Sydney hip hop duo Spit Syndicate return in 2013 with third album Sunday Gentlemen. After the success of previous releases Towards The Light and Exile, a hungry fan base have been waiting anxiously for the next instalment from Spit Syndicate. We catch up with emcee Jimmy Nice of the Double S, on the eve of the Sunday Gentleman release, here’s what he had to say.
aahh: What’s the first thing you guys plan to do on release day?
Jimmy Nice: I’m actually working on release day. Release night will be a different story. I may hold off on full celebrations untill the 24th. The One Day Crew are putting on the first in a series of monthly parties called One Day Sunday. Sunday will be our best opportunity to get loose.
aahh: Sunday Gentlemen is quite an interesting title. Can you explain the concept behind the title and how it ties in with the overall themes of the album?
Jimmy Nice: The name Sunday Gentlemen came about one night when we were coming home from the studio. We had stumbled across a bunch of books and random things people had thrown out. I saw a bunch of books sitting there and this hard cover book jumped right out at me. It was really nice, I usually like taking things like that home. When we got home, we had a read through and realised the book was Sunday Gentleman by Irving Wallace. Irving was a writer of his own choice, working six days of the week to keep the lights on. Sunday was the only day he kept for his own works. That screamed out at us. We find ourselves in a very similar situation, in how we make our music. It’s the 9-5 all week and then we write and perform on the weekends. We don’t yet have the luxury of making music as our job to keep the lights on.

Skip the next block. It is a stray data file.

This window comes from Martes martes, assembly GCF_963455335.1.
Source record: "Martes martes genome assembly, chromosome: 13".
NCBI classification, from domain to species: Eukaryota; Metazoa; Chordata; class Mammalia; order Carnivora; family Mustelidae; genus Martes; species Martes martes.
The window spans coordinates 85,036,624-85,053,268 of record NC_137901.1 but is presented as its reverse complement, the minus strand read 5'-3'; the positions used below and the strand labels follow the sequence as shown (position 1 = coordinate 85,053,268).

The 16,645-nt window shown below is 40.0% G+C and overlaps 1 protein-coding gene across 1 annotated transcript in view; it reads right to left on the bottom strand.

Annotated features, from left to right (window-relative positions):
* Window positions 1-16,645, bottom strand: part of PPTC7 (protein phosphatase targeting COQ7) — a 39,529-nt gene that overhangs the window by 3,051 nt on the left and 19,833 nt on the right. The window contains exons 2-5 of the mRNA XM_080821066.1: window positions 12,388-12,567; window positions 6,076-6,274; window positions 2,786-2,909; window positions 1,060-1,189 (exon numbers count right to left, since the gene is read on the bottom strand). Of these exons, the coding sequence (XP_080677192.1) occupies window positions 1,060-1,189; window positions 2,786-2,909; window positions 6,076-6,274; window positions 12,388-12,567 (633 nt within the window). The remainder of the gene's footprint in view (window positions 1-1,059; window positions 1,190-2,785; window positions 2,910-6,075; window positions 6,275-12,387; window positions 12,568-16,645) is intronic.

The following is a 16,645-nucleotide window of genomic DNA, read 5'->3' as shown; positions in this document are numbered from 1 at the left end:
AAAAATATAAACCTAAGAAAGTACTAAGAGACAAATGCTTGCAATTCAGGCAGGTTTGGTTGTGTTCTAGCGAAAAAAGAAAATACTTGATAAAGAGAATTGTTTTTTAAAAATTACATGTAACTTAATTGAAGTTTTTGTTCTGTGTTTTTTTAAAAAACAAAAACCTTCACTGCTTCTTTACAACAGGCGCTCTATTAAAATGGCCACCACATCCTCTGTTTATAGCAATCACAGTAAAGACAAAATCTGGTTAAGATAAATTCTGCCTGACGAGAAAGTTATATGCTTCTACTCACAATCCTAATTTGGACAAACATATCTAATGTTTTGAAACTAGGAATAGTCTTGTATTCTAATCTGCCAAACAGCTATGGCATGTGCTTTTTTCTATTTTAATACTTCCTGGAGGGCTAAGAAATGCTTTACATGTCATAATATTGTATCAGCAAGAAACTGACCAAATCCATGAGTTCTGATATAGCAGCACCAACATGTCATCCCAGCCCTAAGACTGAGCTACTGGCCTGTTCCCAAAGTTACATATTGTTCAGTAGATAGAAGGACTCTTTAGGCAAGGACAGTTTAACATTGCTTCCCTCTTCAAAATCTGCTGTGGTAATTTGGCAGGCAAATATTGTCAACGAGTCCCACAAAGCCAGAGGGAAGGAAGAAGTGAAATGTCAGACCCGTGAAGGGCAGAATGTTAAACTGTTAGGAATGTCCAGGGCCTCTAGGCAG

aahh: Beauty In The Bricks was the first single released from Sunday Gentlemen and was produced by fellow One Dayer, Adit. What was it about this track, that attracted you guys to release it as the first single?
Jimmy Nice: This was a song we finished really on, actually it was the first beat we worked on with Adit for the whole project. We never really started writing it as the lead single. As with other tracks, it was going to find it own place on the album.
It’s a personal song, about two different views on relationships, mine and Nicks. We didn’t really write it with that hook in mind (…hums beauty in the bricks), it was just a bridge between the first verse and second verse. While we were in the studio recording we couldn’t figure out a chorus, we were honestly stumped. So we went with the bridge and it turned out really cool. It was the right song for us to come back with, we’ve been away now for 2-3 years. This track is a really good way to welcome new fans to our music and it’s a good indication on what the rest of the album sounds like.
aahh: The clip for Beauty in The Bricks was filmed in and around Sydney. Would you agree that the imagery of the clip reinforces the main themes of the track?